The SIG P365 – A Long Term Review
This time last year (2017) I was opening a press release from SIG and being blown away reading about the new gun they named the P365. Naturally, I felt compelled to write a full-blown SIG Sauer p365 review. It promised to be a hair smaller than a Glock 43 but offered ten rounds in a flushing fitting magazine and twelve with a pinky extension. The gun seemed too good to be true. It was a big draw at SHOT 2018 and as most people predicted this could be the ultimate carry gun. SIG was packing it full of features, and offering it at a very competitive price.
The SIG Sauer P365’s key to its success is the gun’s magazine. It’s the perfect dimensions to house 10 or 12 rounds in a compact package. Somehow they made the gun as thin and as small as most polymer frame single stacks with a semi-doublestack magazine.
Editor’s note: 15 round extended mags for the Sig P365 are now a thing. They’re shipping now.
In May 2018 I was finally able to get my hands on one.
The SIG P365 was not without its controversy. Almost immediately following the release of the gun shipping was stopped. Problems were uncovered that involved the SIG Lite night sights breaking off, bad trigger springs, failure to go into battery, and light primer strikes. Issues are documented by popular Youtuber Military Arms Channel over two P365s, Harry’s Holsters did a 1,000 round review and recorded a dozen or more different problems. SIG saw this and made a wise decision to do something about it. SIG issued essentially what was a generation 2 pistol pretty early on.
P365 Gen 2 Reliability
Reliability is often the last category I cover, but with the problems known with this gun, most people would be curious as to how the Gen 2 holds up.
Mine falls in that Gen 2 timeline, and now that I’ve had it for some time I can say the kinks are ironed out, or at least with my gun they are. I didn’t do any crazy 1k tests in one day, but after the first few months of ownership, I started keeping track of the rounds I’ve fired through the gun. I have an approximate round count of 1,300 rounds give or take. Typically I shot Winchester White Box but mixed in some of SIG’s P365 ammo, Speer Gold Dots, SIG FMJ, Zinc Fmjs, Freedom Munitions, and some Tula made its way in there.
In terms of failures, I only experienced two failures-to-fire with Freedom Munitions American Steel Ammo. I attempted a restrike and one did fire, and the second did not. As of note, the second round would not shoot in an 80% Glock I also had at the range.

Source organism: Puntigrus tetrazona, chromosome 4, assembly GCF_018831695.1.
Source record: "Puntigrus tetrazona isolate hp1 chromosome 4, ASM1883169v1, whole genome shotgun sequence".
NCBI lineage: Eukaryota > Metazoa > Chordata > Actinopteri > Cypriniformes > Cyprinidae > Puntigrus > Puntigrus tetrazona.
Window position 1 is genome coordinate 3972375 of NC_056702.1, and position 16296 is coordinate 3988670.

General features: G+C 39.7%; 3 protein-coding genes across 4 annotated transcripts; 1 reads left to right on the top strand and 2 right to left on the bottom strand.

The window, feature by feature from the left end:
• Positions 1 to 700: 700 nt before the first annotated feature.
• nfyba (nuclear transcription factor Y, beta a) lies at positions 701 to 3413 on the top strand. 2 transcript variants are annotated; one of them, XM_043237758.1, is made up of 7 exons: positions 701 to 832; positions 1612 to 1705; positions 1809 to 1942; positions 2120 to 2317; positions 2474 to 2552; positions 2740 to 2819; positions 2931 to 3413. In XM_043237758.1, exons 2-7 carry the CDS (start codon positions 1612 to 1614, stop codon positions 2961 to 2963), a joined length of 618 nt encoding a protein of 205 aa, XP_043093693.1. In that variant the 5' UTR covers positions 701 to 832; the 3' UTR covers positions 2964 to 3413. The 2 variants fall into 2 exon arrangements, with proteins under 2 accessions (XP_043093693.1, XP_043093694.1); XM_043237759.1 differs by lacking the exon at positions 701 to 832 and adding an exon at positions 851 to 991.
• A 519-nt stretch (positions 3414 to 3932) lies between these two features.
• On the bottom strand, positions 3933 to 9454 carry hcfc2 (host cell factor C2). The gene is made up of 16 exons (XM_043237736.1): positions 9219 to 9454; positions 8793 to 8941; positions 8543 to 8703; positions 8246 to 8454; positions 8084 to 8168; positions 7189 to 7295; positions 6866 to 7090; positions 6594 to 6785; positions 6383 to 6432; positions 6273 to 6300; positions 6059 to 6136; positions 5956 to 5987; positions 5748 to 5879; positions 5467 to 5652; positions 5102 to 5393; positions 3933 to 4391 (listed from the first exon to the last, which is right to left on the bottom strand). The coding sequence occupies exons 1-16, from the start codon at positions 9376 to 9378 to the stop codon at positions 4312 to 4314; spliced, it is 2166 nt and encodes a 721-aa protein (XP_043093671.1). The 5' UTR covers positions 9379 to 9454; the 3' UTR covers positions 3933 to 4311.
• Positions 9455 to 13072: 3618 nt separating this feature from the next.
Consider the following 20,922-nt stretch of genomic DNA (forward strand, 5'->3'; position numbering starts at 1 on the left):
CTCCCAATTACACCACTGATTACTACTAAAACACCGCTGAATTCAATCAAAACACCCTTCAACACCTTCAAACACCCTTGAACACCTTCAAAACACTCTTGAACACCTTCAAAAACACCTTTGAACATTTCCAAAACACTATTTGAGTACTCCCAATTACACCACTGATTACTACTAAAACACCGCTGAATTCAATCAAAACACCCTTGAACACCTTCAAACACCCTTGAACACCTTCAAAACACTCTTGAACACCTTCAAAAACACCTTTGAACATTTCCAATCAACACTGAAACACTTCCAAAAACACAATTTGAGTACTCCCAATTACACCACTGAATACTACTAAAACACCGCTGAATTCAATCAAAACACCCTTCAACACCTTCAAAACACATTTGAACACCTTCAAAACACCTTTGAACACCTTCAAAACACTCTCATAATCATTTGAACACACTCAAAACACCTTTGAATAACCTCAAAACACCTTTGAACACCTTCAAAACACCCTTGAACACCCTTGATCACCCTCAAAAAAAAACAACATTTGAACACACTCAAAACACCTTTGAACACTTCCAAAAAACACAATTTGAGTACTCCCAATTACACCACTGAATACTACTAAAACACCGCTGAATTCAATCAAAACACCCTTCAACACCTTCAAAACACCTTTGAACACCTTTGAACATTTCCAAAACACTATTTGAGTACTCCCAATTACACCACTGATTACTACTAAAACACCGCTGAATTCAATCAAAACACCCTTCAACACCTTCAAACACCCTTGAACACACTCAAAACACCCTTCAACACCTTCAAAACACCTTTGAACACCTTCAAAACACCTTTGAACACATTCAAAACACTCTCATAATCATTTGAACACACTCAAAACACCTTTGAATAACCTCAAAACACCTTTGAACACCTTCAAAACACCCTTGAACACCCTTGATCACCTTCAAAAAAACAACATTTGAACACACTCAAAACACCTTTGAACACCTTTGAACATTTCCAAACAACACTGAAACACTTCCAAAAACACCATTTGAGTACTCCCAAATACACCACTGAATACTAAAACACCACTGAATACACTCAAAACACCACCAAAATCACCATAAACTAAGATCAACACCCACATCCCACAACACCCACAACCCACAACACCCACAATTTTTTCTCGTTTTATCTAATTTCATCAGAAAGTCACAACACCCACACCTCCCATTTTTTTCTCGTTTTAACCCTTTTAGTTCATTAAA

I’ve only had one failure to eject, and it occurred when firing a Dot Torture drill on the strong hand only portion. Ammo was SIG’s reduced recoil P365 load. Overall I’d say reliability is rock solid.
One of the biggest complaints and potential problems with the gun is the MIM firing pin. MIM can be perfectly suitable for firearms parts, Ruger makes it work, but when it is bad it is bad. Some owners experienced broken firing pins and a small aftermarket of steel pins has even popped up.
The design of the weapon seems to cause an excessive amount of primer drag. Most small striker guns have this, but the P365 seems to have a touch more than most. Does this cause excessive wear? It would seem to. According to SIG, it does not. My firing pin hasn’t had issues, but many firing pins have broken or become bent.
The ergonomics of the pistol overall are excellent. The gun is comfortable to hold onto, and the 10 round magazine with slight pinky extension is absolute money. It’s as short as a grip can get and still allow me to hold onto it. Under the trigger guard is an excellent high undercut that helps maximize the grip.
The grip is also thin and comfortable in hand. The magazine release is large and easy to reach which I like. The problem here is dropping the magazine. I find my pinky and palm creating pressure and holding the magazine inside the gun when I hit the release. This is a classic big hand, small gun problem.